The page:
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Isaac Luria

Issac Luria (Yitzhak ben Solomon Ashkenazi), also known as the Ari, was a famed Jewish mystic who had messianic pretentions. In many ways he is the founder of Kabbalah in its modern form.

He was born of German parents at Jerusalem in 1534; died at Safed, Israel Aug. 5. 1572. While still a child he lost his father, and was brought up by his rich uncle Mordecai Francis, tax-farmer at Cairo, who placed him under the best Jewish teachers. Luria showed himself a diligent student of rabbinical literature; and, under the guidance of Bezaleel Ashkenazi, he, while quite young, became proficient in that branch of Jewish learning.

At the age of fifteen he married his cousin, and, being amply provided for, was enabled to continue his studies undisturbed. When about twenty-two years old, becoming engrossed with the study of the Zohar, which had recently been printed for the first time, he adopted the life of a hermit. He removed to the banks of the Nile, and for seven years secluded himself in an isolated cottage, giving himself up entirely to meditation. He visited his family only on the Sabbath, speaking very seldom, and always in Hebrew. Such a mode of life could not fail to produce its effect on a man endowed by nature with a lively imagination. Luria became a visionary. He believed he had frequent interviews with the prophet Elijah, by whom he was initiated into sublime doctrines. He asserted that while asleep his soul ascended to heaven and conversed with the great teachers of the past.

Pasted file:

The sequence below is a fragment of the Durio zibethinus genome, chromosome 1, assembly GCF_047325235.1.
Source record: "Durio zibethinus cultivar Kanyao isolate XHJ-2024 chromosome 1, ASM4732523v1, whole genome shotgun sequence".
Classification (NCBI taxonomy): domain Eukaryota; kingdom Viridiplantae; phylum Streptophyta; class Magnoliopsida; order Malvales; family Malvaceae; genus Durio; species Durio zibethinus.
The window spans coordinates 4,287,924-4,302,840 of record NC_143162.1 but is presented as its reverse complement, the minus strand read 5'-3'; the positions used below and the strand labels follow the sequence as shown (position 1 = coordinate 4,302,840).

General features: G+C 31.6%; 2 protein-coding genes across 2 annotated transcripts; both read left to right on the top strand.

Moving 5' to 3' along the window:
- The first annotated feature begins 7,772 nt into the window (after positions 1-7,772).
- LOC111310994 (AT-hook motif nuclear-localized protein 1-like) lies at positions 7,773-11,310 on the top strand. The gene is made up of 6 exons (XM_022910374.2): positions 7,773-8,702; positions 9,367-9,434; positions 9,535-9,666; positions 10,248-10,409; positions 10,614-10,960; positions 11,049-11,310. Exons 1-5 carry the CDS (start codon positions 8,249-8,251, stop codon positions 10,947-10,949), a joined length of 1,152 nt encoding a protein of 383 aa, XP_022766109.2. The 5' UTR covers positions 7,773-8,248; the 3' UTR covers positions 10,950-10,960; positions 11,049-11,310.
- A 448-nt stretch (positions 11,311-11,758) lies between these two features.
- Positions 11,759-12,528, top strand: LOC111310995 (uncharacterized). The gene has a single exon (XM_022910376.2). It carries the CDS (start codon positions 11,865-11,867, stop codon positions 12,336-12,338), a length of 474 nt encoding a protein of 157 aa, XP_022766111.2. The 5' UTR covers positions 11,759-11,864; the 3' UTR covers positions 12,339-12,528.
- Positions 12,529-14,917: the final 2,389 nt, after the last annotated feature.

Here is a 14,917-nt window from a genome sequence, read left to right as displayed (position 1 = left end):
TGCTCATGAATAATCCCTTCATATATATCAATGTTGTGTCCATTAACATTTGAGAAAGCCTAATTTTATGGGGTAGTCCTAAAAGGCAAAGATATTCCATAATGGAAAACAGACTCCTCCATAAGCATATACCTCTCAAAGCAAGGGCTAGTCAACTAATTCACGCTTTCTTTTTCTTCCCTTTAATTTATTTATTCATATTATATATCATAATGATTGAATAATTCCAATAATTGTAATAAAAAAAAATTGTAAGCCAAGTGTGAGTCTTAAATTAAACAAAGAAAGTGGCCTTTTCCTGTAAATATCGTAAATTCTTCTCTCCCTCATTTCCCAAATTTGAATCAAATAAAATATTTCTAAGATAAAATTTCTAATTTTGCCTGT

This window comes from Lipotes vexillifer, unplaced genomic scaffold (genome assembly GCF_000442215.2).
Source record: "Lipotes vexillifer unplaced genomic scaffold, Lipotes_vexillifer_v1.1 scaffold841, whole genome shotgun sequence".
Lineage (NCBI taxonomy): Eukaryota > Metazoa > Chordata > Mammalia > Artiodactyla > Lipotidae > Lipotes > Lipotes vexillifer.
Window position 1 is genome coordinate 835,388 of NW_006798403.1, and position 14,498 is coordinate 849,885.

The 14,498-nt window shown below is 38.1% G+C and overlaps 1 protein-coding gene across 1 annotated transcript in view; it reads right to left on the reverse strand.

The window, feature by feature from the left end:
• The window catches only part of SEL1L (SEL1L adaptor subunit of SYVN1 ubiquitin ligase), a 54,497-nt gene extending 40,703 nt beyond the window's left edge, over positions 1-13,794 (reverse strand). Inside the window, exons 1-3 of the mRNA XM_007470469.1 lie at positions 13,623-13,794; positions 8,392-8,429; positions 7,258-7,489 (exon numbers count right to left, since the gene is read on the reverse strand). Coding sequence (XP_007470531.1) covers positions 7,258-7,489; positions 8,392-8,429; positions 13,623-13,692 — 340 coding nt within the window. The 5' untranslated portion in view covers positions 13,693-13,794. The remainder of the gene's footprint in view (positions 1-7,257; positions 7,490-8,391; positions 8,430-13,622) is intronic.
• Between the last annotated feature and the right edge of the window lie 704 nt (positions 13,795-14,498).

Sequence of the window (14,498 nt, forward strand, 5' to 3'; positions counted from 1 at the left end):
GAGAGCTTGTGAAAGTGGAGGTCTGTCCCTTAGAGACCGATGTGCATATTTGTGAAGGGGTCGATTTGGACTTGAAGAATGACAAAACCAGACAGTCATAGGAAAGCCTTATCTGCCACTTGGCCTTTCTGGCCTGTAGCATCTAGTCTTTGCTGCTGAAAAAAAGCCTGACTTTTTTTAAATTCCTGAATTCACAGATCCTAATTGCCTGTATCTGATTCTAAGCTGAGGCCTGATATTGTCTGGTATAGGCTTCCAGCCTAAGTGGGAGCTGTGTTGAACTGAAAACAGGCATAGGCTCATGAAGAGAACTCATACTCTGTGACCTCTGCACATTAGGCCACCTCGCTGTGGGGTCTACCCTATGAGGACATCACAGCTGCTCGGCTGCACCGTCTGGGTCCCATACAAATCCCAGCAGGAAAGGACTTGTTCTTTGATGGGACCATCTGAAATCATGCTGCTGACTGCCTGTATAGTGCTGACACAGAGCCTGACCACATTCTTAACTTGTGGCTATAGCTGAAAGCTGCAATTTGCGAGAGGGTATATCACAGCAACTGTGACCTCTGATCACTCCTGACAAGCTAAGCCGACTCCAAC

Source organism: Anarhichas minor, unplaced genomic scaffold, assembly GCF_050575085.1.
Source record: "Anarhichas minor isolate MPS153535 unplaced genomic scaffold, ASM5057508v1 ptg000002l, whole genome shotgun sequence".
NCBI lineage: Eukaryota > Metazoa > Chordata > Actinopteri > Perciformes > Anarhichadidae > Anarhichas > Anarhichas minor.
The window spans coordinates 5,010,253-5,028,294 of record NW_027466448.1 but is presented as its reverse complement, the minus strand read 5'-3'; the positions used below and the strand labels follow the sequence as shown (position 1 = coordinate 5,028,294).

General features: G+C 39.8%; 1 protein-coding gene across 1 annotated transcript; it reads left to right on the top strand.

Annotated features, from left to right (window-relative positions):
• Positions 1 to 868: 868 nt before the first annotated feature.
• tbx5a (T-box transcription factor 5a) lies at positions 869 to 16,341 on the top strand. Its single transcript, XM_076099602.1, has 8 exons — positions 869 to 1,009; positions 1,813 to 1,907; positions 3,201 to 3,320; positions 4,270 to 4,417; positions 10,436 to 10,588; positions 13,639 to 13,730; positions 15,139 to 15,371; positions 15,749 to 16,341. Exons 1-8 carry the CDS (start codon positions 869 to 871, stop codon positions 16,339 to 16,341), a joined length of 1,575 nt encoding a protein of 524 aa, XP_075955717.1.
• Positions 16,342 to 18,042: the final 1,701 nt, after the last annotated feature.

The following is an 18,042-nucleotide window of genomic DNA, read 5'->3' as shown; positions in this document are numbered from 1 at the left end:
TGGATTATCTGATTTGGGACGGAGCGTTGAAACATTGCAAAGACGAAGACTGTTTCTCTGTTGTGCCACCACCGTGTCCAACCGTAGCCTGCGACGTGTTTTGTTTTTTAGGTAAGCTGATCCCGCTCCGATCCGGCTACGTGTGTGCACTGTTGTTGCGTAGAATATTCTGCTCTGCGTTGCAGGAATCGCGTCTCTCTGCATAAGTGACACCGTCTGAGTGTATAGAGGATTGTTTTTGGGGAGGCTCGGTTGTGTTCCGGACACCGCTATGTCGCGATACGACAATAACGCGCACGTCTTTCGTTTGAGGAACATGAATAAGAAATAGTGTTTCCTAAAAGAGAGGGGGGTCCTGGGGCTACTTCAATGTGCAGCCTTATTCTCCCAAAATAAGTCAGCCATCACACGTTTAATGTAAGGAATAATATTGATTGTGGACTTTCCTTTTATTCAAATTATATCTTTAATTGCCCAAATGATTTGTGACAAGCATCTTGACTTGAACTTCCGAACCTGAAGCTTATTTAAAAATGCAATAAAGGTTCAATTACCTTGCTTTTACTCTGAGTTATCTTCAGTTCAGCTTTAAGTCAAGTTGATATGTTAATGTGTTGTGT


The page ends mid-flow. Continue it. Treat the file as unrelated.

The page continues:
Table of contents

Disciples

In 1569 Luria removed to Palestine; and after a short sojourn at Jerusalem, where his new cabalistic system seems to have met with but little success, he settled at Safed. There he formed a circle of cabalists to whom he imparted the doctrines by means of which he hoped to establish on a new basis the moral system of the world. To this circle belonged Moses Cordovero, Solomon Alḳabiẓ, Joseph Caro, Moses Alshech, Elijah de Vidas, Joseph Ḥagiz, Elisha Galadoa, and Moses Bassola. They met every Friday, and each confessed to another his sins. Soon Luria had two classes of disciples: (1) novices, to whom he expounded the elementary Cabala, and (2) initiates, who became the depositaries of his secret teachings and his formulas of invocation and conjuration. The most renowned of the initiates was Ḥayyim Vital of Calabria, who, according to his master, possessed a soul which had not been soiled by Adam's sin. In his company Luria visited the sepulchers of Simeon ben Yoḥai and of other eminent teachers, the situation of which had been revealed to him by his constant mentor, the prophet Elijah. Luria's cabalistic circle gradually widened and became a separate congregation, in which his mystic doctrines were supreme, influencing all the religious ceremonies. On Sabbath Luria dressed himself in white and wore a fourfold garment to signify the four letters of the Ineffable Name. His followers looked upon him as a saint who had the power to perform all kinds of miracles, while he himself pretended to be Messiah ben Joseph, the forerunner of Messiah ben David.

His teachings